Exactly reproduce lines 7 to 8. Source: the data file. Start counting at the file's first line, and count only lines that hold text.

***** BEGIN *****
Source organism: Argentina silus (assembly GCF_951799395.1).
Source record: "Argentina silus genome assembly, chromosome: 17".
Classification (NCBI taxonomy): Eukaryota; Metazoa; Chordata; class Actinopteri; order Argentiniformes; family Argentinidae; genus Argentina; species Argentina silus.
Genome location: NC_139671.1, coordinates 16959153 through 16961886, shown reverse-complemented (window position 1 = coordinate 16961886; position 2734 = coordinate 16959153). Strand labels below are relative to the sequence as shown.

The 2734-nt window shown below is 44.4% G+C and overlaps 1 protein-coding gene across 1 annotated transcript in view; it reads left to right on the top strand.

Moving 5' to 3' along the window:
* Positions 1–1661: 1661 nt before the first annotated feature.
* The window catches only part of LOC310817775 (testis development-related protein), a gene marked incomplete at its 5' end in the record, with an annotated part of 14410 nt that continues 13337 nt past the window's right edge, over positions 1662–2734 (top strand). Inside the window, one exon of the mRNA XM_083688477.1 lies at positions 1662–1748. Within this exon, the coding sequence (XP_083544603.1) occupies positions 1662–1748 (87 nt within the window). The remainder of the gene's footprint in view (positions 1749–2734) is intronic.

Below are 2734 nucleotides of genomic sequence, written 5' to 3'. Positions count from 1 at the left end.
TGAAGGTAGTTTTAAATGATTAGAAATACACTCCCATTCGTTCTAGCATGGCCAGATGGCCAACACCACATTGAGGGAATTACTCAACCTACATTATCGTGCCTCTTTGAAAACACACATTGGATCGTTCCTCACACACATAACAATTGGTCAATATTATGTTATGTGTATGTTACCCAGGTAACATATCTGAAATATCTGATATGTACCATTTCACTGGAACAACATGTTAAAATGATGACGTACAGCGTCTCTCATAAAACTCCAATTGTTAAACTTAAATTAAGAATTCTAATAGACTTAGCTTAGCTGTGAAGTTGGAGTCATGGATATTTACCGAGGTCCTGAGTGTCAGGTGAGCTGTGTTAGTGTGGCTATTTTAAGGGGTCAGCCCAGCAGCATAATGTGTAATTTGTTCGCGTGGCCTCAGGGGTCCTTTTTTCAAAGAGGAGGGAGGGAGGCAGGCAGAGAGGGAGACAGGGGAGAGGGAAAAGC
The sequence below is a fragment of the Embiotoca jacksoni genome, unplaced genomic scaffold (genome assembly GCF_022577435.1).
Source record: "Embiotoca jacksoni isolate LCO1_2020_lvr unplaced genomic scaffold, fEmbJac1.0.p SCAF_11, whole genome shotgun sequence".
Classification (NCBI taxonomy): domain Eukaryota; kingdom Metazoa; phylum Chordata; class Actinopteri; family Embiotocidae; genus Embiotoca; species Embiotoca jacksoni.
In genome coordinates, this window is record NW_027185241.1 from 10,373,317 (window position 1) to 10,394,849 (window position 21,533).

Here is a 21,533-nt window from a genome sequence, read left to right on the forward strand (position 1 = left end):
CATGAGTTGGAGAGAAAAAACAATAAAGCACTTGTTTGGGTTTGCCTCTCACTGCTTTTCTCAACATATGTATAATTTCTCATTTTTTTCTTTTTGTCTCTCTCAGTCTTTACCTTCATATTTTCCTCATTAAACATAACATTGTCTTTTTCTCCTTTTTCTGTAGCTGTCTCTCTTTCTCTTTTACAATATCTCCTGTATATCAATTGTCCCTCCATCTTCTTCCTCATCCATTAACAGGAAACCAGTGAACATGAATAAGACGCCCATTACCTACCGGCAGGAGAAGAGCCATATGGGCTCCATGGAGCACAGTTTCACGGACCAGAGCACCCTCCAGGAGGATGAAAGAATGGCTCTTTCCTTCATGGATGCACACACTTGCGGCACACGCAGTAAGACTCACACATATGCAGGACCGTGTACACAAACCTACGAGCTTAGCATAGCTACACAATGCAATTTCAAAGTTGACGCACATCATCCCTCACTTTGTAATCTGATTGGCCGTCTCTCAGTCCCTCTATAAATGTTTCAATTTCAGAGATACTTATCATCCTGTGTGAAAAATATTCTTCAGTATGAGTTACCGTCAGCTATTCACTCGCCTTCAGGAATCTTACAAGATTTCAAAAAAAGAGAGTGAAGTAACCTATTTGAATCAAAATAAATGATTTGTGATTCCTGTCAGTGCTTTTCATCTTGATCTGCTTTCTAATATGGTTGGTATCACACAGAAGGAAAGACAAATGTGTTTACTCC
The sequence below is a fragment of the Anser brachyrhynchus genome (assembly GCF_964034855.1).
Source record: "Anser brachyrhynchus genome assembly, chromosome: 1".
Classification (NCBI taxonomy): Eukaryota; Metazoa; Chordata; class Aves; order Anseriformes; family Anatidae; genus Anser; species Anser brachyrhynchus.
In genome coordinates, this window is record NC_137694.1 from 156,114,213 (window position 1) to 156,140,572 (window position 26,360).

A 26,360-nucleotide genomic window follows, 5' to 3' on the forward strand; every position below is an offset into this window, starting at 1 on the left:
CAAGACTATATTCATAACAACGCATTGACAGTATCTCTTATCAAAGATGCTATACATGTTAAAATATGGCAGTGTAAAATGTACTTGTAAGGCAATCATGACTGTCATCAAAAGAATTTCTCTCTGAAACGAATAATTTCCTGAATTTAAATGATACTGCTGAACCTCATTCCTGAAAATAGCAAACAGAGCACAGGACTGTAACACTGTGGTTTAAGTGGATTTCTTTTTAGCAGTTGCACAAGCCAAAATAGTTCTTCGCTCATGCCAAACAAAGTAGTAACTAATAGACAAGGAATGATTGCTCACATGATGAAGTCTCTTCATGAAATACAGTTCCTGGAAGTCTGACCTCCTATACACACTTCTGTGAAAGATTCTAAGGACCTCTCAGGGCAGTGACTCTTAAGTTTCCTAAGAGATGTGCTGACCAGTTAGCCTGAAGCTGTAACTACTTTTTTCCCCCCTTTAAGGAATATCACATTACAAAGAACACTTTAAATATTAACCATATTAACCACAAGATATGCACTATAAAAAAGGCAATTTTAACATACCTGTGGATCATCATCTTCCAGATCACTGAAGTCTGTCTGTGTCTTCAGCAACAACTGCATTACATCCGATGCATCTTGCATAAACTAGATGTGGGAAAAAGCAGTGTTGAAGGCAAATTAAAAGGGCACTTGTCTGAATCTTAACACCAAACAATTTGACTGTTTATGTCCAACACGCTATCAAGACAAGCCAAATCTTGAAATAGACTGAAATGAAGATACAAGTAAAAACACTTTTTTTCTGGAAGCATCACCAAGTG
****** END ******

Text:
* Positions 1–1661: 1661 nt before the first annotated feature.
* The window catches only part of LOC310817775 (testis development-related protein), a gene marked incomplete at its 5' end in the record, with an annotated part of 14410 nt that continues 13337 nt past the window's right edge, over positions 1662–2734 (top strand). Inside the window, one exon of the mRNA XM_083688477.1 lies at positions 1662–1748. Within this exon, the coding sequence (XP_083544603.1) occupies positions 1662–1748 (87 nt within the window). The remainder of the gene's footprint in view (positions 1749–2734) is intronic.